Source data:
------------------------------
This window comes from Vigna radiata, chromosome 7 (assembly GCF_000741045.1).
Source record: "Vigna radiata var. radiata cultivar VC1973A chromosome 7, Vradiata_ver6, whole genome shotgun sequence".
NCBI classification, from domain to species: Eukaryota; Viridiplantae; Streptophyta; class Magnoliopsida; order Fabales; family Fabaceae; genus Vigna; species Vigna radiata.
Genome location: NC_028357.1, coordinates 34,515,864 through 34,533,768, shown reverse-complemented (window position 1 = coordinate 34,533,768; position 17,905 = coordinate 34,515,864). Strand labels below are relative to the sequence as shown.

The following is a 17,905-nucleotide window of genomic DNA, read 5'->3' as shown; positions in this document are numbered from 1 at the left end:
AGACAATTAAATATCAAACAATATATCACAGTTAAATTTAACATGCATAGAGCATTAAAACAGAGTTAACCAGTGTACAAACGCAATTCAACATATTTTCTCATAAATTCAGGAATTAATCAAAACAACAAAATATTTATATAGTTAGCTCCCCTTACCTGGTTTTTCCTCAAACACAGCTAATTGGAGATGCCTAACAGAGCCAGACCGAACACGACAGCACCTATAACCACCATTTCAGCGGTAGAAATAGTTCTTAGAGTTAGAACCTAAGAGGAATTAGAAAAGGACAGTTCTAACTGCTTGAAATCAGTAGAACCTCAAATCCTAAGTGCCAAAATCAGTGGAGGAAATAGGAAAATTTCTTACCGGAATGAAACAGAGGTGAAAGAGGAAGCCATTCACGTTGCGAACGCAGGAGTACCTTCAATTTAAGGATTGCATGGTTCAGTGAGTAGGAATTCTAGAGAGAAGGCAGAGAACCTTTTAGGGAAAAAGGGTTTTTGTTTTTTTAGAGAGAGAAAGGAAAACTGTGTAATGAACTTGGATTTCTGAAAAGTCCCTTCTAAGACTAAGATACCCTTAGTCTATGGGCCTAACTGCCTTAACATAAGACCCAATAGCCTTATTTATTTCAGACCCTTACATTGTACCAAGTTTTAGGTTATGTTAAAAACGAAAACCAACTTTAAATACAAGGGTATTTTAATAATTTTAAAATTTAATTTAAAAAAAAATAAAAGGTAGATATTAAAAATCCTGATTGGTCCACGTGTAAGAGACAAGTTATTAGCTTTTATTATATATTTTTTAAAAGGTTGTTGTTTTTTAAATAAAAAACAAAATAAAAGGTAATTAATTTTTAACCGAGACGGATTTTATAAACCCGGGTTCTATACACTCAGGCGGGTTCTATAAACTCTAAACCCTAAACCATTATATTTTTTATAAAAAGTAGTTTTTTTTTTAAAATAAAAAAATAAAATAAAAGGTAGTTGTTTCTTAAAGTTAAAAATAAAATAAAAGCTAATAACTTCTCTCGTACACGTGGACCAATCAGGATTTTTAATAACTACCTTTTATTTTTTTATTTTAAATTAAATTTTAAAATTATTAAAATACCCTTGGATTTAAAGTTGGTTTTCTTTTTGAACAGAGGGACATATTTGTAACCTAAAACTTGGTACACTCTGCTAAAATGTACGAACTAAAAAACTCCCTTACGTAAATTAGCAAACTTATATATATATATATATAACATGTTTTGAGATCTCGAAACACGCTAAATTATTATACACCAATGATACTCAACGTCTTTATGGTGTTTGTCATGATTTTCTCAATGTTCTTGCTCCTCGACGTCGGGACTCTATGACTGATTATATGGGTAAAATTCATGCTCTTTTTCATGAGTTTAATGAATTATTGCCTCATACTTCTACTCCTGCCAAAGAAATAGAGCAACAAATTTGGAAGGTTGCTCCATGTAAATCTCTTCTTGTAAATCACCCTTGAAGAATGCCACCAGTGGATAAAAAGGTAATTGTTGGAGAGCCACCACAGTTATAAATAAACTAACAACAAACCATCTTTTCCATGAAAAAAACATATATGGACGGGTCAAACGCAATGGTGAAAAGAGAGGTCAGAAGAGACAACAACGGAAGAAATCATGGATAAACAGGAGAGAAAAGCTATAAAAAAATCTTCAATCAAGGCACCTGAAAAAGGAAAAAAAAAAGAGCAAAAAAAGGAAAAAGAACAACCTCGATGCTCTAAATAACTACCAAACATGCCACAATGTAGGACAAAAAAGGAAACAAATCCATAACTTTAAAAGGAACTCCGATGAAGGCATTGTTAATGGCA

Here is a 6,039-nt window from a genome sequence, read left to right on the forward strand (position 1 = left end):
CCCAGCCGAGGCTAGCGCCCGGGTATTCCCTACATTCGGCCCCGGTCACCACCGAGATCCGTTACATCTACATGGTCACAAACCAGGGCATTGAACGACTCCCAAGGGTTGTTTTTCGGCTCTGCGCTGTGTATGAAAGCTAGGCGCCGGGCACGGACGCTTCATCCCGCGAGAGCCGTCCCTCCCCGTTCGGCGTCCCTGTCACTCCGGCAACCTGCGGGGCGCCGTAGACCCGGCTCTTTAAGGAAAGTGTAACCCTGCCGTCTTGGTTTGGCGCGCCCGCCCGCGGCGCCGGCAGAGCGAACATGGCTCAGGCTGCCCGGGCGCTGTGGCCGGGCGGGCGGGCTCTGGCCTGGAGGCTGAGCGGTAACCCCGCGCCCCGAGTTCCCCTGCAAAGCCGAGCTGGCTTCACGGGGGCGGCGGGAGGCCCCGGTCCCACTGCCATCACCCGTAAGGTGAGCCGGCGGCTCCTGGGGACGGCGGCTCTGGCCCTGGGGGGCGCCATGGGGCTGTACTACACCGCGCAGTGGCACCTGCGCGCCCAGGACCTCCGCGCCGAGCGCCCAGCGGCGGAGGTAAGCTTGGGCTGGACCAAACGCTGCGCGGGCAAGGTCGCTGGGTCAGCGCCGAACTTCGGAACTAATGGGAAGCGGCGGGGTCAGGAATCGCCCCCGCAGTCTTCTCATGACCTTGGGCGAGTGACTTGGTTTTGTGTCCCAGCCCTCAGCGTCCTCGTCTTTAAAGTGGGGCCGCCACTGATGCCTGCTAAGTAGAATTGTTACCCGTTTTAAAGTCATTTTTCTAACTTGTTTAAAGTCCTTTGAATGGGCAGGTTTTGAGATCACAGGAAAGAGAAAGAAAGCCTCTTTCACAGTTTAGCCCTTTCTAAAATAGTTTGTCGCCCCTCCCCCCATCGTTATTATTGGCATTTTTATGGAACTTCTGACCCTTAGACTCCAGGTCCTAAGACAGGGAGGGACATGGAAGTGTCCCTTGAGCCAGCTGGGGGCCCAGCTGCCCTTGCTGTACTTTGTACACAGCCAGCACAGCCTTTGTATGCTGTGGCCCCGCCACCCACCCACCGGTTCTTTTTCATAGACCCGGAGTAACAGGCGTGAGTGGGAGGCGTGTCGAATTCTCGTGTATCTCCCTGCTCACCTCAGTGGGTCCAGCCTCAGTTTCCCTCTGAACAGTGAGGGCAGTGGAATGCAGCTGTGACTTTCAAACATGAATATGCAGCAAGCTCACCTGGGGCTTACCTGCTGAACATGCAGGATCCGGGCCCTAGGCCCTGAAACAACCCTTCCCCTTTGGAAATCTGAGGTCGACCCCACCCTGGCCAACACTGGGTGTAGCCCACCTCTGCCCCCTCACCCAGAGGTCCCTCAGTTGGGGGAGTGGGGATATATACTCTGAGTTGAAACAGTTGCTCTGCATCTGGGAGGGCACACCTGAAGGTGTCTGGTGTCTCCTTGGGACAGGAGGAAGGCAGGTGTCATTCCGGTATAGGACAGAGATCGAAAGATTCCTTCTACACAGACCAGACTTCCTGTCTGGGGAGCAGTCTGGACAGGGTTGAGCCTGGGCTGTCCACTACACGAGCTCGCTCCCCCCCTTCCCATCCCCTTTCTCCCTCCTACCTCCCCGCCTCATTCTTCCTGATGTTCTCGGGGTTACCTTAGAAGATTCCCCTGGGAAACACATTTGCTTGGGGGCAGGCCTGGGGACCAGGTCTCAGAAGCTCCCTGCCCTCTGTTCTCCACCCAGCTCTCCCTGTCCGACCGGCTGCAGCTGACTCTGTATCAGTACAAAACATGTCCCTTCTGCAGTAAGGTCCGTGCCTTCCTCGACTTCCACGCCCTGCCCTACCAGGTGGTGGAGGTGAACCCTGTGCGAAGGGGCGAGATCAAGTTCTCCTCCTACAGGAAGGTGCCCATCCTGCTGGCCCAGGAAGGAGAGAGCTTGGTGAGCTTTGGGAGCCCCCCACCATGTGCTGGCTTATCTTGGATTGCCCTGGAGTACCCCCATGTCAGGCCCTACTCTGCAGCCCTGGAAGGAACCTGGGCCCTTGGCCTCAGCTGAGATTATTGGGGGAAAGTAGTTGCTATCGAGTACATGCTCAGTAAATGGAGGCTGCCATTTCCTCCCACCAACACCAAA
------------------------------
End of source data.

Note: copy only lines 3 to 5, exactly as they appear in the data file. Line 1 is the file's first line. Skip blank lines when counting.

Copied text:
NCBI classification, from domain to species: Eukaryota; Viridiplantae; Streptophyta; class Magnoliopsida; order Fabales; family Fabaceae; genus Vigna; species Vigna radiata.
Genome location: NC_028357.1, coordinates 34,515,864 through 34,533,768, shown reverse-complemented (window position 1 = coordinate 34,533,768; position 17,905 = coordinate 34,515,864). Strand labels below are relative to the sequence as shown.

The following is a 17,905-nucleotide window of genomic DNA, read 5'->3' as shown; positions in this document are numbered from 1 at the left end: